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Human Will or Free Will

Humans will be our capacity for choice and action, which we can exercise for good or evil.

My thoughts will be in red on the concept of human will or our free will. There is no doubt that we have a human will, given the actions we see in our world and our own lives. There is no doubt about this assertion in our lives. Some people would deny the existence of God, but some believe that the Christian concept of humans originated in the Garden of Eden when Adam and Eve sinned in the garden when they ate from the Tree of Knowledge of Good and Evil. Some of us will acknowledge and act upon God’s will for our lives according to the scriptures, but because of human will or free will, some will disregard God’s word because our will allows us to do so. There is no doubt of this ability.

The will is the human capacity to choose and act responsibly. As such, it enables humans to respond to God’s word in obedience or disobedience. For the Christian faith, the will of man is a necessary presupposition for the doctrine of sin and of man’s responsibility for sin. It is only because humans have a choice. They are the author of their actions, and they can be held responsible and can, in fact, sin.

While the human will be exercised in all sorts of mundane choices, it comes to the fore in Scripture as the capacity to act for or against God. In Scripture, while God is sovereign over history, the source of sin is not God but man. The man was created upright, but an act of man brought about the fall (Gen 3; Eccl 7:29). Thus, humans cannot blame fate or God for their temptation and their sin.

In Ecclesiastes 7:29, God made man upright, but they (Adam and Eve) have sought out many schemes. Finally, they took it upon themselves to act outside God’s will for their lives by being disobedient – eating from the Tree of Good and Evil mentioned in this blog. So, we cannot blame God for the condition we find ourselves in, in the world and even our lives, given our choices.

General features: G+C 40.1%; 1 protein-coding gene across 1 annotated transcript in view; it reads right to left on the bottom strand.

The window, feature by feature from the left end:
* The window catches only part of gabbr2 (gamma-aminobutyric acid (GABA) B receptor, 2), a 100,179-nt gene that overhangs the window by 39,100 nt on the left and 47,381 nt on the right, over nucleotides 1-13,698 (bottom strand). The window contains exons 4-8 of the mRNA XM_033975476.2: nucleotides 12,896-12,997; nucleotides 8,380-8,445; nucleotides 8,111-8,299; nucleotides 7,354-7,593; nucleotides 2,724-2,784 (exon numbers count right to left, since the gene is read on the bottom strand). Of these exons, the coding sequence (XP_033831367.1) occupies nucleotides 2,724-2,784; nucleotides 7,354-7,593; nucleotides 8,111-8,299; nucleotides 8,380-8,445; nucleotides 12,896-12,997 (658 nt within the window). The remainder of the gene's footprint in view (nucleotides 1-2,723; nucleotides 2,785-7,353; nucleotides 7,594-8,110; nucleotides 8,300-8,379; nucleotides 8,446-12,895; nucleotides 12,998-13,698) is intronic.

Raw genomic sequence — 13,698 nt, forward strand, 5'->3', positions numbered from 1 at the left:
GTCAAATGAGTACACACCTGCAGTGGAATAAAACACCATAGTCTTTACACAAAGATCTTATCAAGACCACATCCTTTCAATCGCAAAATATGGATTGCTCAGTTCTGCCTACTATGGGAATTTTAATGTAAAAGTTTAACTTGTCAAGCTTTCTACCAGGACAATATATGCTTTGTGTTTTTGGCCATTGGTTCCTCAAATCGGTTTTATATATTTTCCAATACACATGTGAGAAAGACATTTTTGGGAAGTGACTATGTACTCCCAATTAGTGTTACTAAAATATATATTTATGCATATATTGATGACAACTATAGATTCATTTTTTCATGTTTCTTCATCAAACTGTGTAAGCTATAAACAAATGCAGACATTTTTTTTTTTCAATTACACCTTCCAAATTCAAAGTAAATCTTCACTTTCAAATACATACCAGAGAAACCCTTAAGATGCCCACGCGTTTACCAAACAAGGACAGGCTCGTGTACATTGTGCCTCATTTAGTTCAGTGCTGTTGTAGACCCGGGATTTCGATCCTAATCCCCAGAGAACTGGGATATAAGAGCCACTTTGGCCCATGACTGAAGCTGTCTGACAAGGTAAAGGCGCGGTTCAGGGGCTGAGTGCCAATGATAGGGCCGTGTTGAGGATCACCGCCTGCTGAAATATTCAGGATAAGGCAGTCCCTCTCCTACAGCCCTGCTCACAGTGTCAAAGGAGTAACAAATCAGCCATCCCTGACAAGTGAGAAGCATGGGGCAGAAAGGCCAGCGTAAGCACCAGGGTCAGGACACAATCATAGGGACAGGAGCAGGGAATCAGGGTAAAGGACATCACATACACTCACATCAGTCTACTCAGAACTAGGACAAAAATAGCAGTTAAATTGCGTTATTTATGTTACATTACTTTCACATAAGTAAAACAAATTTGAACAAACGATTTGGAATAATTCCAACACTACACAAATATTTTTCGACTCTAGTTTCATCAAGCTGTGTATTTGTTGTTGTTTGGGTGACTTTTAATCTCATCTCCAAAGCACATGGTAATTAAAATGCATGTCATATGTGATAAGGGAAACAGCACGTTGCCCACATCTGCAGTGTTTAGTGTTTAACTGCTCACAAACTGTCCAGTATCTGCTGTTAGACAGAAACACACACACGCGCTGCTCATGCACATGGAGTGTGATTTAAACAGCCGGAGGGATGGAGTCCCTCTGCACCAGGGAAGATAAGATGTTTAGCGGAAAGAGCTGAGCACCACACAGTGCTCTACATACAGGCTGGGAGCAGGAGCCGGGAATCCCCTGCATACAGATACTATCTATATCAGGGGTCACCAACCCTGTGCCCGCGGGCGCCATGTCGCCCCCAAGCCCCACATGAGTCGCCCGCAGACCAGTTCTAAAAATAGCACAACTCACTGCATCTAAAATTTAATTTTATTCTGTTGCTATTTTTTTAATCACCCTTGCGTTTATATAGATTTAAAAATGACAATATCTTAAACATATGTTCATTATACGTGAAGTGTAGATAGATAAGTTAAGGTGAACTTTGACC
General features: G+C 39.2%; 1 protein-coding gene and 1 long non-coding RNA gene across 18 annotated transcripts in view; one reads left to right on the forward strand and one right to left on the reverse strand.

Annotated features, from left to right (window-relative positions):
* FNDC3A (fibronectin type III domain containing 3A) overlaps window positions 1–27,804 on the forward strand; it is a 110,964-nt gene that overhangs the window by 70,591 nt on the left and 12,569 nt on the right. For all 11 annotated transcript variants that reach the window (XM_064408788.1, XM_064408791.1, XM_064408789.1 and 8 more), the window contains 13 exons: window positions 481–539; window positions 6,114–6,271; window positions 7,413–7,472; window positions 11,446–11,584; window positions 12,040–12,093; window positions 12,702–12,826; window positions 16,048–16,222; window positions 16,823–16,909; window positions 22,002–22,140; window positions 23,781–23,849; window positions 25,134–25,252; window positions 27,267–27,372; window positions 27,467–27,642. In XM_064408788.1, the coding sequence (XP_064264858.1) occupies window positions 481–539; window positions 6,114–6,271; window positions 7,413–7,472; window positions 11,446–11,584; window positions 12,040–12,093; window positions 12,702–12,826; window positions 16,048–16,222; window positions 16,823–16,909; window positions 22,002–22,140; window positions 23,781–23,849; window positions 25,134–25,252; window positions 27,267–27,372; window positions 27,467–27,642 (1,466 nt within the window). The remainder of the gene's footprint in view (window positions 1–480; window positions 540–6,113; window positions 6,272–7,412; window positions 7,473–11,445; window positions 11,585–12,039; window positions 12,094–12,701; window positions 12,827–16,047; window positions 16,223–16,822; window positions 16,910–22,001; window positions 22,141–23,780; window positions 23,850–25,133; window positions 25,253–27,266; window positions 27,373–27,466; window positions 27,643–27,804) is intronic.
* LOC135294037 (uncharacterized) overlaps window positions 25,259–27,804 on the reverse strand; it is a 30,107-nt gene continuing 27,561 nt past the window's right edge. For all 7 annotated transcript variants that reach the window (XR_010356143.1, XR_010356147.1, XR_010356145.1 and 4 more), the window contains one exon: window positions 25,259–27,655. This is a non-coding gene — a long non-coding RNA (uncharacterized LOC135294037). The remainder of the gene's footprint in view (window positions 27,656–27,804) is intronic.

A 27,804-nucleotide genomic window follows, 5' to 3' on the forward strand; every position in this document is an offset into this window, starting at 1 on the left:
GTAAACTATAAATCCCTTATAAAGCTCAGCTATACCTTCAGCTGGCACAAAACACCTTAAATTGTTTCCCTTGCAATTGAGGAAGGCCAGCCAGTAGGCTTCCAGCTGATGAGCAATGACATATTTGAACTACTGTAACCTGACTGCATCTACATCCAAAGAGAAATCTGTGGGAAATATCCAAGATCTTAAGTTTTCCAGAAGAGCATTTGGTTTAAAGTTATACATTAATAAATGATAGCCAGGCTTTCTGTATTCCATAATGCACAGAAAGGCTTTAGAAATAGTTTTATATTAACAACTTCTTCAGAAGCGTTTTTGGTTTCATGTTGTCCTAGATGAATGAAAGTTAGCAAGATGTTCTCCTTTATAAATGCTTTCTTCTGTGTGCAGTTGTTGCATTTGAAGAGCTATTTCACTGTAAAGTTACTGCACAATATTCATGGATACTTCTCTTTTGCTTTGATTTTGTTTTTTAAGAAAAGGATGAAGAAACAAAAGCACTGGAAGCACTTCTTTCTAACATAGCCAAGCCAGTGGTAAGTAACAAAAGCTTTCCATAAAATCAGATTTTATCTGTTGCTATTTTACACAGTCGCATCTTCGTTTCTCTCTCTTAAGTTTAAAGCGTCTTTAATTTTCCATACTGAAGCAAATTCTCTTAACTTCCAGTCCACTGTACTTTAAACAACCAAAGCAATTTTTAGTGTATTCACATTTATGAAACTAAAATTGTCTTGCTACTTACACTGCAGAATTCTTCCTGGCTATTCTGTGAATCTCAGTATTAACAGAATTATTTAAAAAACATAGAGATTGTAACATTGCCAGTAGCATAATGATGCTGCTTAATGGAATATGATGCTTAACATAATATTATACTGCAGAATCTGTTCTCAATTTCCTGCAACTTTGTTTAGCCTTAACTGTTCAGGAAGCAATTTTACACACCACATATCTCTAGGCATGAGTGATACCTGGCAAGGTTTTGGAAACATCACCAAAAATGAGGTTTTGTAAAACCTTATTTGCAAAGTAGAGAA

Christians who differ on the question of free will and its relationship to God’s sovereignty nevertheless agree that humans are without excuse for sin but are fundamentally responsible. Some have argued that human freedom of choice excludes the possibility of divine control or predetermination of human decisions; such predetermination would undermine human responsibility. Others have argued that God’s power over events extends even to human decisions without damaging human responsibility. Despite these differences, both agree that humans are responsible for obeying God and accountable for their sins.

Even though God is all-knowing and knows what will happen before it happens, that does not suppose that God acts according to our human will or free will because that will operate independently of God. I would even argue that God’s word tells us how best to work in the world and even our own lives – thus making the world a far better place to live in. But we are witnessing the opposite in the world and even in some of our lives. We are the total of our decisions, good or bad, because of our original parents in the Garden of Eden.